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Motivation and goal-setting



Many sports people will have begun this year immersed and focused on high-performance goals that may have represented the culmination of years of dedication and commitment. The impact of coronavirus and the cancellation and suspension of competitions and training means that these goals are no longer a daily presence and driving force; and for many, are now unobtainable this year. The sudden loss of this opportunity to achieve your goals combined with isolation, restrictions on social movement, exercise and training can impact your mental well-being.


It’s normal for you to be finding things difficult during the pandemic. While everyone’s experience is different, you may be feeling tired-out or low, or struggling with motivation. ITS OKAY TO STRUGGLE RIGHT NOW. Take each moment and day at a time. Staying motivated seems like an impossible task. Acknowledging such obstacles to motivation, however, is an important step in managing them.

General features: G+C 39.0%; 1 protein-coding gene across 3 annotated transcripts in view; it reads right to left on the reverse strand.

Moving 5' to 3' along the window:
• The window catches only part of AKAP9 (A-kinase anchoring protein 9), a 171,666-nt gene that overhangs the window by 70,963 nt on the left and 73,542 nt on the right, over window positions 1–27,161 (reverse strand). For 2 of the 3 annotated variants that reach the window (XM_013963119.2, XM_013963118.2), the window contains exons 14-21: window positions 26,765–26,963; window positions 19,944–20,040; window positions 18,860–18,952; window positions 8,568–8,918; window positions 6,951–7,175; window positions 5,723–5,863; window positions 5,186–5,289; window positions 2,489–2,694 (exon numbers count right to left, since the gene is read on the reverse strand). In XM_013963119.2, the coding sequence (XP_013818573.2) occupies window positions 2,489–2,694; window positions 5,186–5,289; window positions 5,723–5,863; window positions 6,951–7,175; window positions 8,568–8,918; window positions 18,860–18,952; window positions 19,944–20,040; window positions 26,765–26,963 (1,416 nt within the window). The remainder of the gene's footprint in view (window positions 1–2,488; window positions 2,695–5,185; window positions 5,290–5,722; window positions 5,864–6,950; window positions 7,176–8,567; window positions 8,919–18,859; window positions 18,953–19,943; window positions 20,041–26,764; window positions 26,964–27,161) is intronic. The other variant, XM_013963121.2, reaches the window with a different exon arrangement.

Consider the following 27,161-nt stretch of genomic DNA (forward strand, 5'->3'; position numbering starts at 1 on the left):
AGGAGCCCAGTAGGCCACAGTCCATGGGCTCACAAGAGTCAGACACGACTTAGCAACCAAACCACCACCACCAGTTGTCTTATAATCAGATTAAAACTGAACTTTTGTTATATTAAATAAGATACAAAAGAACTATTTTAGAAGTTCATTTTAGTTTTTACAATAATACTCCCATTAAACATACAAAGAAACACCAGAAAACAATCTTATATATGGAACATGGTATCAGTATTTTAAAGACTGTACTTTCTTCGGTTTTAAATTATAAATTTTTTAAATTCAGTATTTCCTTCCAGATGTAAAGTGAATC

When feeling particularly unmotivated, hammering away at your brain to continue on a task can not only be exhausting, but it can often be completely counterproductive. Sometimes, we just have to switch off, allow time for rest and recovery too.


Adopting self-regulation strategies and adjusting or re-engaging in alternative goals can improve wellbeing through increasing feelings of self-control.


Create a daily structure and If you find yourself struggling on a daily basis, unsure of what to do and how to create structure in your day consider using goal setting principles to an intention across several areas of your life that allow you to feel a sense of accomplishment (see 5R goal setting cycle below). This may be the time to set goals about things you have often said ‘one day I will…’. These goals can centre around:

  • Creating new social networks and maintaining contact

  • Physical wellbeing, for example sleep patterns, nutrition and recovery to name a few

  • Personal development such as learning a new skill, or taking up a hobby


You can use the 5R cycle as a starting point:


1. Reflect – Where am I at?

2. Re-evaluate – What could I do to be even better?

3. Review – What mastery goals will help me

4. Revise – What does my new plan look like

5. Record – Write them down

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